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Full text of "Expression Of The Emotions In Man And Animals"

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the features in 'different passions shows that,, according
to the kind of feeling excited, entirely different groups
Ľof the fibres of the facial nerve are acted on. Of the
cause of this we are quite ignorant."

No doubt as long as man and all other animals are
viewed as independent creations, an effectual stop is put
to our natural desire to investigate as far as possible
the causes of Expression. By this doctrine, anything
and everything can be equally well explained; and it
has proved as pernicious with respect to Expression
as to every other branch of natural history. "With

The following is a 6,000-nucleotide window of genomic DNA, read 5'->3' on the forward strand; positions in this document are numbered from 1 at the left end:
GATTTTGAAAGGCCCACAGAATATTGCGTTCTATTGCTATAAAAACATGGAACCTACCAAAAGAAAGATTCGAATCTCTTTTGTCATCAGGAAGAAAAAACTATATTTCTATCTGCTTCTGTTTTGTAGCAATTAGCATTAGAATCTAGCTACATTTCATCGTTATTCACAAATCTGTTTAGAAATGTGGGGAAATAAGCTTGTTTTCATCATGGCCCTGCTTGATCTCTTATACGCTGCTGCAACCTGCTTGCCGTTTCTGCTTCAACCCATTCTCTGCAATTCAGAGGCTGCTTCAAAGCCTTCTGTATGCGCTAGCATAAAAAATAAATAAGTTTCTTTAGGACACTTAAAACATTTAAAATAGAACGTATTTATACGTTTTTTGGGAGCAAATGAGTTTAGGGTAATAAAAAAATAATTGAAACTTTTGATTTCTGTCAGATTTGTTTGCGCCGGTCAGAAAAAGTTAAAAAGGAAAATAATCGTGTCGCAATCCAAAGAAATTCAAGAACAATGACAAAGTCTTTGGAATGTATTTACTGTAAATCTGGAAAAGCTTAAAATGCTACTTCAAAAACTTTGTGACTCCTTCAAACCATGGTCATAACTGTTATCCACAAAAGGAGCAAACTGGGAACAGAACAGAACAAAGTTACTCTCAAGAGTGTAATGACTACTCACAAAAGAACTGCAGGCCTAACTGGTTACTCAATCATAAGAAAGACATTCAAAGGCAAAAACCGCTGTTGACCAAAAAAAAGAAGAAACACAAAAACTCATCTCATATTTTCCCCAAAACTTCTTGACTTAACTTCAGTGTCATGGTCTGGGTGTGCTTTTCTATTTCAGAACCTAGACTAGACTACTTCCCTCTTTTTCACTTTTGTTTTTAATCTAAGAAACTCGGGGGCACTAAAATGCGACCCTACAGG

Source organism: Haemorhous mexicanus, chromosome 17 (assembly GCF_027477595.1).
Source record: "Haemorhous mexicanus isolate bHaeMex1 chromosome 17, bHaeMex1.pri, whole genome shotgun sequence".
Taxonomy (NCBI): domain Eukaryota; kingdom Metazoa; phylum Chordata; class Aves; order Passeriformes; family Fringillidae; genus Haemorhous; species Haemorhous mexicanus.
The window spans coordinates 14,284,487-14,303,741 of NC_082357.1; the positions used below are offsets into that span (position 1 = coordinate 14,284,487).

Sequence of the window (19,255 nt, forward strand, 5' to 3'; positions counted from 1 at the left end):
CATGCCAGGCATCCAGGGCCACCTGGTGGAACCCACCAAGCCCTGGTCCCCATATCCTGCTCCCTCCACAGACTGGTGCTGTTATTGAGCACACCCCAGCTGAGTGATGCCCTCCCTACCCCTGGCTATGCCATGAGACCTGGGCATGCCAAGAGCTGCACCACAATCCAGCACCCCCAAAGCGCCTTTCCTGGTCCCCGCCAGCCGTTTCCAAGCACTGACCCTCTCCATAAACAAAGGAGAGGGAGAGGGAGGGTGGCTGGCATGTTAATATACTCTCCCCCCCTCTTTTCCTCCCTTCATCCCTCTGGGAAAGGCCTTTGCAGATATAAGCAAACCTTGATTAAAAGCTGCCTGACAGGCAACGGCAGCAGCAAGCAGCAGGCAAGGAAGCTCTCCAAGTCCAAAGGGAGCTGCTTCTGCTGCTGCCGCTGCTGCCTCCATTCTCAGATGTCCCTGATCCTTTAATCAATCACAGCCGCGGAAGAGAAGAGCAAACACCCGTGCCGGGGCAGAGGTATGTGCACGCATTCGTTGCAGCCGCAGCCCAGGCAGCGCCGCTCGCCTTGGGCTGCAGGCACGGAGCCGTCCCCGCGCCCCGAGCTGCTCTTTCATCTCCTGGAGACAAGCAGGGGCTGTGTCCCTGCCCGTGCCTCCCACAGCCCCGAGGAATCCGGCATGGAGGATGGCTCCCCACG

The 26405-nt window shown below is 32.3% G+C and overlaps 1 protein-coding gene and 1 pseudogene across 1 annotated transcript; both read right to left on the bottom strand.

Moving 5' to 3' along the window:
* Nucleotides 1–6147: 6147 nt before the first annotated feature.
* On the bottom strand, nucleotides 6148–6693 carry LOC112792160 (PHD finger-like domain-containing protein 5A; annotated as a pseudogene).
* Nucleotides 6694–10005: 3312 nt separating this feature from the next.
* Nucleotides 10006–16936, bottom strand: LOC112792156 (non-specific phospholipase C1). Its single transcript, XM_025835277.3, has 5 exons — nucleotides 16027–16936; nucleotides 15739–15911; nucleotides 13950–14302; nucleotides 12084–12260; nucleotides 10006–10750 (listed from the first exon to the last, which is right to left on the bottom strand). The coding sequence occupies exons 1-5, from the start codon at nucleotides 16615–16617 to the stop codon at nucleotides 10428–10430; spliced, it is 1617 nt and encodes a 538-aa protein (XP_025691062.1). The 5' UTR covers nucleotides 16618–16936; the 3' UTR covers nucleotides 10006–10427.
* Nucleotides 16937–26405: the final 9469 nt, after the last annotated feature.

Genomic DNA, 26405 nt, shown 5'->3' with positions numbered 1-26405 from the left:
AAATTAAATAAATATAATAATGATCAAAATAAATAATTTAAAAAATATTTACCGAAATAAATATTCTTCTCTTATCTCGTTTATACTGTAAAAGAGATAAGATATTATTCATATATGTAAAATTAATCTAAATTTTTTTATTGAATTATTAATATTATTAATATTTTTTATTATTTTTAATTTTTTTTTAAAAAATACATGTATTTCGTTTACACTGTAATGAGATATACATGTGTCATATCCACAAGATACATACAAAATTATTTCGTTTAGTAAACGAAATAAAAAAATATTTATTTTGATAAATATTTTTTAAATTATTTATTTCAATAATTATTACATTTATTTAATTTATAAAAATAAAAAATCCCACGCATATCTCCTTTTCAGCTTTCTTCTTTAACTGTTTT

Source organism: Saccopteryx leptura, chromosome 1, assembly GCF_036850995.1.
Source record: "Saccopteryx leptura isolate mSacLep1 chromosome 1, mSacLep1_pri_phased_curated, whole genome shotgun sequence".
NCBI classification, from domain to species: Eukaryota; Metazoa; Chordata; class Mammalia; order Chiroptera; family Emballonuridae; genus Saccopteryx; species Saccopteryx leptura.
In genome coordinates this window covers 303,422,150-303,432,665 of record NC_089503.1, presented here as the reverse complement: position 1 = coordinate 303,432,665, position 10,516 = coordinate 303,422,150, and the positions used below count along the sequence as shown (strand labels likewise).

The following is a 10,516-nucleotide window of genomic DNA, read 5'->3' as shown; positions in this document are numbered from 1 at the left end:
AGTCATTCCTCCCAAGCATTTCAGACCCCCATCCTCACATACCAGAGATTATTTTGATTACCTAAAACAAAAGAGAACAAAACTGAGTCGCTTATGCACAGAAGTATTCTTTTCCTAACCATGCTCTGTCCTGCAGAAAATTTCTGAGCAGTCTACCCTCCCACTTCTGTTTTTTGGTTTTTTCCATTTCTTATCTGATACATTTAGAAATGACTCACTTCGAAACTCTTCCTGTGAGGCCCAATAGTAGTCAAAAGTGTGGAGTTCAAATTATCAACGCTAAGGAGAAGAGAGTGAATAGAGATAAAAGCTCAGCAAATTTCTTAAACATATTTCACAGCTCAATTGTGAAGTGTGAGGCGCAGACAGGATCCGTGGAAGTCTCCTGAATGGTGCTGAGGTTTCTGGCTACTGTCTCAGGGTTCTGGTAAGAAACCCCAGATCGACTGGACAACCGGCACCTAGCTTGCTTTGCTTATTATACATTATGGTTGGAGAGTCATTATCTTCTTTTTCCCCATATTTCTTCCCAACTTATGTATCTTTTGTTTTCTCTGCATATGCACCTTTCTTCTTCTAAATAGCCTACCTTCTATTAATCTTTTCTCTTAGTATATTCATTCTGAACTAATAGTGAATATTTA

mankind some expressions, such as the bristling of the
hair under the influence of extreme terror, or the un-
covering of the teeth under that of furious rage, can
hardly be understood, except on the belief that man once
existed in a much lower and animal-like condition. The
community of certain expressions in distinct though
allied species, as in the movements of the same facial
muscles during laxighter by man and by various mon-
keys, is rendered somewhat more intelligible, if we be-
lieve in their descent from a common progenitor. He
who admits on general grounds that the structure and
habits of all animals have been gradually evolved, will
look at the whole subject of Expression in a new and
interesting light.

The study of Expression is difficult, owing to the
movements being often extremely slight, and of a fleet-
ing nature. A difference may be 'clearly perceived,
and yet it may be impossible, at least I have found it
so, to state in what the difference consists. When we
witness any deep emotion, our sympathy is so strongly
excited, that close observation is forgotten or rendered
almost impossible; of which fact I have had many curi-
ous proofs. Our imagination is another and still more
serious source of error; for if from the nature of the